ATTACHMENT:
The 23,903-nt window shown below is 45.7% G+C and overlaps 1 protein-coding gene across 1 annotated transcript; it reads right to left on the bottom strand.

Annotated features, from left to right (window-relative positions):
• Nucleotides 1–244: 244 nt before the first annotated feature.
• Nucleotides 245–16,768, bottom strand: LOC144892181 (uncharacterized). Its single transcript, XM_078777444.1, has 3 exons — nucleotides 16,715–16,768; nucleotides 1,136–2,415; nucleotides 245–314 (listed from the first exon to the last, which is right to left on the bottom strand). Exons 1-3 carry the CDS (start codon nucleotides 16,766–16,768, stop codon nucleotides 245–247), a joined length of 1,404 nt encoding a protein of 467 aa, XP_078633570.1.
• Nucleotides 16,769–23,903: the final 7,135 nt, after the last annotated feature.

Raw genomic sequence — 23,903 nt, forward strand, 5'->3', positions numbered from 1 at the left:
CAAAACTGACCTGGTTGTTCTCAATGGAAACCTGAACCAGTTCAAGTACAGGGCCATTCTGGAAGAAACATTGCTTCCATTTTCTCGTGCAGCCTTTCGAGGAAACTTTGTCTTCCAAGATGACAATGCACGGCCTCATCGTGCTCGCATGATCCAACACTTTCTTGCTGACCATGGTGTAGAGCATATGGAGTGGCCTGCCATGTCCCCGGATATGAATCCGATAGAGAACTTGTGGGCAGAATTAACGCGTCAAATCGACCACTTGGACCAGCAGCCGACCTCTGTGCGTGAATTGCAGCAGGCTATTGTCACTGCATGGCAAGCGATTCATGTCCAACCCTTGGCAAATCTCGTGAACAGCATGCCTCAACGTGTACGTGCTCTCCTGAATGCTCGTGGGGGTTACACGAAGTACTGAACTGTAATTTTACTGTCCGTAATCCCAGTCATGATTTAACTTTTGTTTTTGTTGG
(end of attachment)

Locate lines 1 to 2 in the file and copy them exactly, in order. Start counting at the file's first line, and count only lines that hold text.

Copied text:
The 23,903-nt window shown below is 45.7% G+C and overlaps 1 protein-coding gene across 1 annotated transcript; it reads right to left on the bottom strand.

Annotated features, from left to right (window-relative positions):